# Hénon map

Hénon map

The Hénon map is a discrete-time dynamical system. It is one of the most studied examples of dynamical systems that exhibit chaotic behavior. The Hénon map takes a point ("x", "y") in the plane and maps it to a new point

:$x_\left\{n+1\right\} = y_n+1-a x_n^2,$

:$y_\left\{n+1\right\} = b x_n,$.

The map depends on two parameters, "a" and "b", which for the canonical Hénon map have values of "a" = 1.4 and "b" = 0.3. For the canonical values the Hénon map is chaotic. For other values of "a" and "b" the map may be chaotic, intermittent, or converge to a periodic orbit. An overview of the type of behavior of the map at different parameter values may be obtained from its orbit diagram.

The map was introduced by Michel Hénon as a simplified model of the Poincaré section of the Lorenz model. For the canonical map, an initial point of the plane will either approach a set of points known as the Hénon strange attractor, or diverge to infinity. The Hénon attractor is a fractal, smooth in one direction and a Cantor set in another. Numerical estimates yield a correlation dimension of 1.42 ± 0.02cite journal | author=P. Grassberger and I. Procaccia | title=Measuring the strangeness of strange attractors | journal=Physica | year=1983 | volume=9D| pages=189–208| url=http://adsabs.harvard.edu/cgi-bin/nph-bib_query?bibcode=1983PhyD....9..189G&amp;db_key=PHY | doi=10.1016/0167-2789(83)90298-1 ] and a Hausdorff dimension of 1.261 ± 0.003cite journal | author=D.A. Russel, J.D. Hanson, and E. Ott | title=Dimension of strange attractors | journal=Physical Review Letters | year=1980 | volume=45 | pages=1175| doi= 10.1103/PhysRevLett.45.1175] for the attractor of the canonical map.

As a dynamical system, the canonical Hénon map is interesting because, unlike the logistic map, its orbits defy a simple description.

Attractor

The Hénon map maps two points into themselves: these are the invariant points. For the canonical values of "a" and "b" of the Hénon map, one of these points is on the attractor:: "x" = 0.631354477... and "y" = 0.189406343...This point is unstable. Points close to this fixed point and along the slope 1.924 will approach the fixed point and points along the slope -0.156 will move away from the fixed point. These slopes arise from the linearizations of the stable manifold and unstable manifold of the fixed point. The unstable manifold of the fixed point in the attractor is contained in the strange attractor of the Hénon map.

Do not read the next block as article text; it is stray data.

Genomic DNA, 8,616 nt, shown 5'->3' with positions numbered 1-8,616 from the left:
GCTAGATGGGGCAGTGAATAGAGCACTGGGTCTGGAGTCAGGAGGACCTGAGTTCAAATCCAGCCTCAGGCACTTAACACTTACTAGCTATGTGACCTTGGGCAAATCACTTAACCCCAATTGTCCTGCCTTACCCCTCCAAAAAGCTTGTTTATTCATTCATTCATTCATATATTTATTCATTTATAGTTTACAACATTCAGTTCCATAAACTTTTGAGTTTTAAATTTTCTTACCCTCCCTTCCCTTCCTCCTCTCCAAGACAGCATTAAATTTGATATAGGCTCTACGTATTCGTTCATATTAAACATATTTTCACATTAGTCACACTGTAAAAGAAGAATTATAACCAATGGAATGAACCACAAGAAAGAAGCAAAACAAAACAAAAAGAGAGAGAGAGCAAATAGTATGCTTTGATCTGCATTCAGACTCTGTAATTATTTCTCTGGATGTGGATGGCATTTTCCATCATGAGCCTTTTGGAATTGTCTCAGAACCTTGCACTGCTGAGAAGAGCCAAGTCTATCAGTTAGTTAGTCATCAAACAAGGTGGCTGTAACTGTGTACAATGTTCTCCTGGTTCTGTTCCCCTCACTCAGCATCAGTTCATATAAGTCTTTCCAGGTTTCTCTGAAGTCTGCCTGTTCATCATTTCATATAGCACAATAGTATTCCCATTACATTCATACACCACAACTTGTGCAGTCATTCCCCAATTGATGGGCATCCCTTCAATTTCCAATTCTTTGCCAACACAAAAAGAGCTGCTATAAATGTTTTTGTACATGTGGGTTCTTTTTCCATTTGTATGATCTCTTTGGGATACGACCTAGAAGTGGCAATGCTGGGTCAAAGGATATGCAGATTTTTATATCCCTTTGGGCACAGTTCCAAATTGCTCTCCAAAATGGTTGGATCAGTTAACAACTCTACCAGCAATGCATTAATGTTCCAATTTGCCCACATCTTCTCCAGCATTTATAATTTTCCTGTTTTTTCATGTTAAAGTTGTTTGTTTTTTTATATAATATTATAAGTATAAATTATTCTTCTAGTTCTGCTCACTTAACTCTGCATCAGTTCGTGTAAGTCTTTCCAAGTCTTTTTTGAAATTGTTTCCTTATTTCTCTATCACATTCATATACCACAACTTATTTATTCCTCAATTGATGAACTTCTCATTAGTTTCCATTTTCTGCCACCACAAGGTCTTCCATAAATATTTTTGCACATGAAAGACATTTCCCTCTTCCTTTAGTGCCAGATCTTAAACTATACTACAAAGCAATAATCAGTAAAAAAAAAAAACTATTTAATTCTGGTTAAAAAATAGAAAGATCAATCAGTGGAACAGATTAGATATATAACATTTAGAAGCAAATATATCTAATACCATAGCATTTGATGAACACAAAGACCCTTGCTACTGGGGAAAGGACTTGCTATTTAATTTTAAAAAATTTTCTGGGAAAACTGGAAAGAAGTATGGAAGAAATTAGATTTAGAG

The Hénon map does not have a strange attractor for all values of the parameters "a" and "b". For example, by keeping "b" fixed at 0.3 the bifurcation diagram shows that for "a" = 1.25 the Hénon map has a stable periodic orbit as an attractor.

Cvitanović et al. have shown how the structure of the Hénon strange attractor can be understood in terms of unstable periodic orbits within the attractor.

Decomposition

The Hénon map may be decomposed into an area-preserving bend:: $\left(x_1, y_1\right) = \left(x, 1 - ax^2 + y\right),$,a contraction in the "x" direction:: $\left(x_2, y_2\right) = \left(bx_1, y_1\right),$,and a reflection in the line "y" = "x":: $\left(x_3, y_3\right) = \left(y_2, x_2\right),$.

ee also

* Fractal
* List of chaotic maps
* Smale's horseshoe map
* Takens' theorem

References

*
* cite journal
journal = Physical Review A
year = 1988
title = Topological and metric properties of Hénon-type strange attractors
pages = 1503&ndash;1520
author = Predrag Cvitanović, Gemunu Gunaratne, and Itamar Procaccia
volume = 38
doi = 10.1103/PhysRevA.38.1503

*. Reprinted in: Chaos and Fractals, A Computer Graphical Journey: Ten Year Compilation of Advanced Research (Ed. C. A. Pickover). Amsterdam, Netherlands: Elsevier, pp. 69-71, 1998

* [http://ibiblio.org/e-notes/Chaos/henon.htm Interactive Henon map] and [http://ibiblio.org/e-notes/Chaos/strange.htm Henon attractor] in [http://ibiblio.org/e-notes/Chaos/contents.htm Chaotic Maps]
* [http://demonstrations.wolfram.com/OrbitDiagramOfTheHenonMap// Orbit Diagram of the Hénon Map] by C. Pellicer-Lostao and R. Lopez-Ruiz after work by Ed Pegg Jr, The Wolfram Demonstrations Project.

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